Contributed by Jonathan Stevenson / It would be easy to cast the tireless, unconstrained Raymond Pettibon as the louche trickster demigod of wise-ass artist-snipers. But it would be lazy, even grudging and condescending, to leave it there. As his abundant – in one dose, perhaps overwhelming, albeit thematically arranged – exhibition “A Pen of All Work” at the New Museum demonstrates, Pettibon is more expansively a mordant fly on the frayed, hole-riddled screen between the mainstream and at least a notional counterculture. From that sidelong perch, he comments fearlessly on myriad phenomena from each domain with equal-opportunity irony.
Sticking resolutely to drawing, Pettibon sustains the aesthetic persona of the comix-reading, garage-record illustrating, ‘zine-making surfer dude – his brother was the guitarist and singer of the punk band Black Flag, and young Raymond did their album covers – that he started out as in Hermosa Beach, California. (He and his family now live in New York.) Pettibon remains partial to cartoonish human figures and extravagant verbalization – reimagining comic-book characters, appropriating lines from other sources, and indulging knowingly bad puns – but he isn’t reducible to a caricaturist, an artful quoter, or a one-liner merchant. The cultural and political sweep of his work is too grand to constitute mere visual parody, his narratives too sly and insinuating to be just zingers.
A standard Pettibon modus operandi is to irreverently expose the obtusely unacknowledged subtext of pop-culture figures or tropes. His Reagan-era work, overtly sexualizing First Lady Nancy, is especially outrageous on this score, as is his yuk-yuk drawing of Superman dry-humping Batman. (Elsewhere, he has shown Batman hanging dead after auto-erotically asphyxiating himself; I still can’t stop laughing.) And the demonically discursive Charlie Manson wall exemplifies a salient strain of morbid Pettibonian sarcasm about the repellent and insidious lionization of evil people. He duly image-checks history’s creeps (Hitler, Mussolini, Stalin) and their lesser descendants (Nixon, Trump) as well as a few heroes (JFK). The artist also knows when to lighten up and get droll, as in the drawing of the heavy-lidded stoner smoking a joint musing, “I’ve never heard so many nuances in Donovan.”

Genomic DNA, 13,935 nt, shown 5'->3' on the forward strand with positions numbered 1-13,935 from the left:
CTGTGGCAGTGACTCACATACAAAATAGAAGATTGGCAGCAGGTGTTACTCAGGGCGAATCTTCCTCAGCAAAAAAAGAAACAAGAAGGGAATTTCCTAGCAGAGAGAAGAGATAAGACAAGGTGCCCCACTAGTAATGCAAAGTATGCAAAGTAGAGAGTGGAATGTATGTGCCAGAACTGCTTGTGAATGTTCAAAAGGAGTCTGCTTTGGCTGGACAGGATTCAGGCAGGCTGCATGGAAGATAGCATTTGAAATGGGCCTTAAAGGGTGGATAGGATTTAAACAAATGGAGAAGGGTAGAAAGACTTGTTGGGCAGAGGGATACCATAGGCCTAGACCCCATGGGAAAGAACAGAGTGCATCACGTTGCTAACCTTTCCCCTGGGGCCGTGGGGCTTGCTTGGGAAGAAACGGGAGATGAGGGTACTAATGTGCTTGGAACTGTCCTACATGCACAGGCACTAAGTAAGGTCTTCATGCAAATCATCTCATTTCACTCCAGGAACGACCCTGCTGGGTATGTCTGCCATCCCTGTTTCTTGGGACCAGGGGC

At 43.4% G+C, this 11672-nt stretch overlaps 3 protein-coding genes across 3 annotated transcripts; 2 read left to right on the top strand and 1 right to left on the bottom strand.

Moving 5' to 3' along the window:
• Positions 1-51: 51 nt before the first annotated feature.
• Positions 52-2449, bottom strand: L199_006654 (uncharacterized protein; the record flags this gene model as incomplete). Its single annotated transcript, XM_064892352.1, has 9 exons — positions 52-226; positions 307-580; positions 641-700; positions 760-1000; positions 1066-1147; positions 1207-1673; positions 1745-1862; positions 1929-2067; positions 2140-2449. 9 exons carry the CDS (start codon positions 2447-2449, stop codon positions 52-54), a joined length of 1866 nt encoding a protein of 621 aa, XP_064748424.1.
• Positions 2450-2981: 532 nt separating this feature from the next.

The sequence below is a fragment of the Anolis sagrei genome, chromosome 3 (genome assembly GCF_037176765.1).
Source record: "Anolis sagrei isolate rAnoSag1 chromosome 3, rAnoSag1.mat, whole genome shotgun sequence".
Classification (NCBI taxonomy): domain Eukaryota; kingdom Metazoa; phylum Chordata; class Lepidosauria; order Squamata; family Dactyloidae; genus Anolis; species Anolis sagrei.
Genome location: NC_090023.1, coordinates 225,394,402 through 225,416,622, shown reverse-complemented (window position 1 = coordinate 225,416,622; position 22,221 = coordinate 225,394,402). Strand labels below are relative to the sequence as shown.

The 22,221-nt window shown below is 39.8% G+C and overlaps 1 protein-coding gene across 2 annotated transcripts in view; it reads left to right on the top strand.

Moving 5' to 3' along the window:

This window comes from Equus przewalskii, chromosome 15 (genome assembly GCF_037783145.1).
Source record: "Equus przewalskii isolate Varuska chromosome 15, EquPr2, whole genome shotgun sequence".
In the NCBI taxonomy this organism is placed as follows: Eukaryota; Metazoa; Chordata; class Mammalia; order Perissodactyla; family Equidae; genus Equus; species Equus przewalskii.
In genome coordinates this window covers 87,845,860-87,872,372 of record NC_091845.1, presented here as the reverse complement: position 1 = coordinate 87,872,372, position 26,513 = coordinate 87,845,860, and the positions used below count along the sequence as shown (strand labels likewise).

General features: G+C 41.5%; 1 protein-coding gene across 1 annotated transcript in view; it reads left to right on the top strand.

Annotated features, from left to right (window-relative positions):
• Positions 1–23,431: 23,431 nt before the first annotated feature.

Other work, though, reveals a more conscientious artist who knows when to take an unequivocal point of view. A succinct example is the Statue of Liberty drawing captioned “BUT DON’T TRY TO PASS FOR WHITE.” He confronts the George W. Bush administration directly on Iraq and the war on terror. He drills deeper still in tackling the twisted logic of nuclear deterrence with a drawing of a vaulting mushroom cloud, channeling querulous H-bomb scientists in his text: “I HAVE MADE IT LARGE, IN HOPE THAT YOU NOTICE IT … NOW WHAT WILL YOU DO WITH IT?” In a more postmodern vein, there’s a wall of drawings of a chameleon-like Gumby who ends up muscularly erudite, suggesting both the intelligence and the corruptibility of children.
Pettibon is capable of not only busy, topical wit but also unhedged magnificence and heart. In his kinetic, towering, and rather painterly surf drawings, he fashions an escape hatch from his intensely caustic and politicized work. One caption reads, “DON’T COMPLICATE THE MORAL WORLD.” The overall vibe is not hedonistic, exactly, but perhaps edenic. He still can’t resist the sardonic impulse. In one surf piece, he lodges the boffo double-entendre: “I WAS LIKE YOU WHEN I FIRST CAME.” The line captures both the innocence and the prurience of adolescence, about which Pettibon knows all honest souls are wistful. And it hints at the comfort he improbably derives from conventional nostalgia, confirmed by another set of drawings that elegize baseball. That was America’s pastime when an artist like Pettibon didn’t seem necessary. Now, of course, he is, and he’s killing it. Long may he buzz.
“Raymond Pettibon: A Pen of All Work,” curated by Gary Carrion-Murayari and Massimiliano Gioni. The New Museum, Lower East Side, New York, NY. Through April 9, 2017.